Early studies have found numerous advantages for eaters to consume organic products, including:

  1. Reduced occurrence of adult obesity and type-2 diabetes
  2. Reduced incidence of cardiovascular diseases and other diseases
  3. Reduced environmental impact due to fewer greenhouse gas emissions
  4. Reduced exposure to pesticides through food, which improves cognitive development
  5. Reduced prevalence of adolescent allergies
  6. Reduced processing leads to higher levels of antioxidants like omega-3 fatty acids

If you would like to learn more about Food Tank or become a member you can find them here.


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Agroecology Popular in Latin World

I came across several good articles on agroecology this week.  First, Lois Ross at feels we have a lot to learn from Cuba’s agroecological revolution.  After the collapse of the Soviet Union Cuba’s export market for sugar fell.  “It did not have the currency to import petroleum or petroleum-based fertilizers to continue cultivation of monocultures on large state farms. And it had no currency to import food. The Cuban people were getting hungry!”

These dire circumstances fostered the kind of creativity and research that led to Cuba becoming:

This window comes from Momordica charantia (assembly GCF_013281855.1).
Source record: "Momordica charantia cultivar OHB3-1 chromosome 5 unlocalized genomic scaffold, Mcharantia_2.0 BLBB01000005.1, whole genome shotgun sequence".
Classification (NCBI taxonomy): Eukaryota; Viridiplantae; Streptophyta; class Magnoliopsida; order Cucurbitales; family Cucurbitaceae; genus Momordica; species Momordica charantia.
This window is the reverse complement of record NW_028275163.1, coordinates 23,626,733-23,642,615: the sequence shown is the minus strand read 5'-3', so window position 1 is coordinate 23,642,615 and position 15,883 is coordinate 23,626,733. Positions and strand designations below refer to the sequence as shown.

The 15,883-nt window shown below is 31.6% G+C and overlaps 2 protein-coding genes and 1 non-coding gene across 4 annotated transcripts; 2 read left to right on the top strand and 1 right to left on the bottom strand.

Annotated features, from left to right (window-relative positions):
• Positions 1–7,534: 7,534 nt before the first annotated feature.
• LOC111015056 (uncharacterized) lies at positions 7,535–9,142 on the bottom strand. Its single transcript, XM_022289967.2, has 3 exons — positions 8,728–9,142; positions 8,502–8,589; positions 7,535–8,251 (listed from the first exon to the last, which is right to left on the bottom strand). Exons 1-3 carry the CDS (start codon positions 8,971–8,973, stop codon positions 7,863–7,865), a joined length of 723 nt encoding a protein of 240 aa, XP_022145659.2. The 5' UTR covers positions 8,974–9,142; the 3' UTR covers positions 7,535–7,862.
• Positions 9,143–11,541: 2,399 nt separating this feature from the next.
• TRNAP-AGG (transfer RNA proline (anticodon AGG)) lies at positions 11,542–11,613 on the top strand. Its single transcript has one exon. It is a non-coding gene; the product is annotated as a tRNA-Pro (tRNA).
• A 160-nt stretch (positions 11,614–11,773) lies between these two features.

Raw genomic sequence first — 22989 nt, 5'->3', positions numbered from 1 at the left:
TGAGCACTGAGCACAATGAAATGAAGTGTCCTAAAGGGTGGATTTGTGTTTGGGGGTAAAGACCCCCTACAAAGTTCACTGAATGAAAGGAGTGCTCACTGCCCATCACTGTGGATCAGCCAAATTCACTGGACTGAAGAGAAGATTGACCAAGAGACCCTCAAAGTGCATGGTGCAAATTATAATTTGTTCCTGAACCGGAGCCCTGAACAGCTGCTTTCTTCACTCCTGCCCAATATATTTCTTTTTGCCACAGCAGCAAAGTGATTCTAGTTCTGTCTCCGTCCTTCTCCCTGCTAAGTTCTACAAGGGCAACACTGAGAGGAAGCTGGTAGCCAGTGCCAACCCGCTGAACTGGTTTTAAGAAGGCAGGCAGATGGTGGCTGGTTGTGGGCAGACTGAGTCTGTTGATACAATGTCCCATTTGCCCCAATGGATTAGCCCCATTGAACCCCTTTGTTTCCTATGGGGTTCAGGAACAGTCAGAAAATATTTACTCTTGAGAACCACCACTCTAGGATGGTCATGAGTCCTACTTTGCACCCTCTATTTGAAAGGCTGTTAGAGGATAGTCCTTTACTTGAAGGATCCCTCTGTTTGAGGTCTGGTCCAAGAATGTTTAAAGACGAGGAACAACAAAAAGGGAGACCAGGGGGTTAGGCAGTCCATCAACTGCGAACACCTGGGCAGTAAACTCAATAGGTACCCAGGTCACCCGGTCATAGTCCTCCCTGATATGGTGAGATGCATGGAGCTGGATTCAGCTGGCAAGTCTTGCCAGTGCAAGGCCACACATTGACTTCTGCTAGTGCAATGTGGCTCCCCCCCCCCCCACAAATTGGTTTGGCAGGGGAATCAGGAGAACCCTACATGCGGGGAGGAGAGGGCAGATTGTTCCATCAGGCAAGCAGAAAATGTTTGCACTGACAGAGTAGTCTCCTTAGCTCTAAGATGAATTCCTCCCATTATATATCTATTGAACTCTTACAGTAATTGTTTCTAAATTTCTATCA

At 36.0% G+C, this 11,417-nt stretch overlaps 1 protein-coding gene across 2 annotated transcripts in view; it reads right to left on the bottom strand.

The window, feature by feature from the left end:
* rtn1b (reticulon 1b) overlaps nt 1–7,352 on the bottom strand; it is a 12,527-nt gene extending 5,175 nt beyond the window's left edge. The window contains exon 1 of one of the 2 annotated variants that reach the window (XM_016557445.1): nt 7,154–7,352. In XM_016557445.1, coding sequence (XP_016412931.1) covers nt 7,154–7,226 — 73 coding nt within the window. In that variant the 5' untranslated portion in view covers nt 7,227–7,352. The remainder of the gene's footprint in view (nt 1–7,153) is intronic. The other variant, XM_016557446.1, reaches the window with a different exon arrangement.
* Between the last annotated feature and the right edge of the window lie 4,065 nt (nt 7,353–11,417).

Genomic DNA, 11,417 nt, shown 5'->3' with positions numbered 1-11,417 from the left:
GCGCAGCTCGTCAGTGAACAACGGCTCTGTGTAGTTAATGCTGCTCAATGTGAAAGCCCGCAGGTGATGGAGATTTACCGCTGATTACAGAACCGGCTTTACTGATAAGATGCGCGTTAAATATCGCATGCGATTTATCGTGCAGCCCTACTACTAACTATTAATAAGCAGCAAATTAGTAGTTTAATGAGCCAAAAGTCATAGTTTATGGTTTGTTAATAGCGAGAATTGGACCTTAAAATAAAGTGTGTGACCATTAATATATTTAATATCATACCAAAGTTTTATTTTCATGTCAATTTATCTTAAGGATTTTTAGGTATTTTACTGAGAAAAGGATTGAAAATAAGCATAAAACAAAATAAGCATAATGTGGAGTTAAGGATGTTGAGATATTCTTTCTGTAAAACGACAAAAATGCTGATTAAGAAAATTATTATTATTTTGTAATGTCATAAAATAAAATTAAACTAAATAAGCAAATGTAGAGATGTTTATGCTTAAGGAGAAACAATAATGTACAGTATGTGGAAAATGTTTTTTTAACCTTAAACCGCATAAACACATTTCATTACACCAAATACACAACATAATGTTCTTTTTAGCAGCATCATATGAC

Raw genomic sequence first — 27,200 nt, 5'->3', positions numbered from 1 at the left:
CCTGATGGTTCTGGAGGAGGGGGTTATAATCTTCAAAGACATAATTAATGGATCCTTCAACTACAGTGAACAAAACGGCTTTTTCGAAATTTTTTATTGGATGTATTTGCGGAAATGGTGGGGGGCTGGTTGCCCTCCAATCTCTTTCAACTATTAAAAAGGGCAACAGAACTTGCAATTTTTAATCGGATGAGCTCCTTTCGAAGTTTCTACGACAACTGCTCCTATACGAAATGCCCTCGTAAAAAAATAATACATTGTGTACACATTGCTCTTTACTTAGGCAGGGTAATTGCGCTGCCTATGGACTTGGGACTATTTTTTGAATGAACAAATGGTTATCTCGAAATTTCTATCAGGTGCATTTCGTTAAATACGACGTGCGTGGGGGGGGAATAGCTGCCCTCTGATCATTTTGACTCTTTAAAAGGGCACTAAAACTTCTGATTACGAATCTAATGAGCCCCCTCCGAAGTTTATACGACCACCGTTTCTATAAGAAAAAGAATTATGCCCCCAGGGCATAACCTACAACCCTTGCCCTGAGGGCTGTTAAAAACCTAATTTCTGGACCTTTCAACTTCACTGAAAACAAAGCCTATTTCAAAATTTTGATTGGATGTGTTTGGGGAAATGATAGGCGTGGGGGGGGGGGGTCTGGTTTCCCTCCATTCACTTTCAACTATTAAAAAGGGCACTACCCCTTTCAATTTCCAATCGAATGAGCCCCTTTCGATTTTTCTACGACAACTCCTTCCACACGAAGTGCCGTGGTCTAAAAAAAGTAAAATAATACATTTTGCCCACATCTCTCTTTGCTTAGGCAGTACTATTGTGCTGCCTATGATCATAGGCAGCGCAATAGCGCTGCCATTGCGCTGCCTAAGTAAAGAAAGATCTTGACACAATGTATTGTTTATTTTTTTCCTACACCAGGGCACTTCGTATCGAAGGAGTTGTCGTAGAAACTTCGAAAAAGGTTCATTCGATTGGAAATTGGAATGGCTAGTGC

…a huge incubator farm for organic and sustainable models of agriculture. As the new millennium dawned, Cuba received The Right Livelihood Award (often called the Alternative Nobel Prize) from the Swedish Parliament for its Herculean efforts in sustainable agriculture.

For more than 25 years, Cuba has been modelling its food production on agroecology and applying organic agriculture to a multitude of small-scale projects. To this day, it’s held up as a model in the development of sustainable agriculture with farmer-to-farmer tours, tours for international agriculture students, and the hosting of researchers from around the world doing field work to assess and write about the island’s advances in feeding its own people.

To the west in El Salvador, covers the women and social movements that employ agroecological techniques to cultivate land in an environmentally sustainable way that helps to regenerate the land’s biodiversity.

If the land does not give us corn, it will give us something else,” said one member from Las Mesas cooperative in the province of La Libertad. “We have cassava, we have orange, chili, tomato…that way, we always work, because if we can’t harvest one thing, we will harvest another.

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A Conceptual Challenge to Capitalist Thinking

Pete Dolack at The Daily Times writes an extensive review of Peter Ranis’ latest book, Cooperatives Confront Capitalism: Challenging the Neoliberal Economy.  He notes that:

As capitalism lurches from crisis to crisis, and a world beyond capitalism becomes a possibility contemplated by increasing numbers of people, finding a path forward becomes an ever more urgent task. That path is likely to contain a multitude of possibilities and experiments, not all of which will prove viable. Psychological barriers will surely be a major inhibition to overcome; possibly the biggest roadblock given the still ubiquitous idea of “there is no alternative” that has survived despite growing despair at the mounting inequality and precarious futures offered by capitalism. In short, a viable alternative to the capitalist structure of enterprises and society is urgently necessary.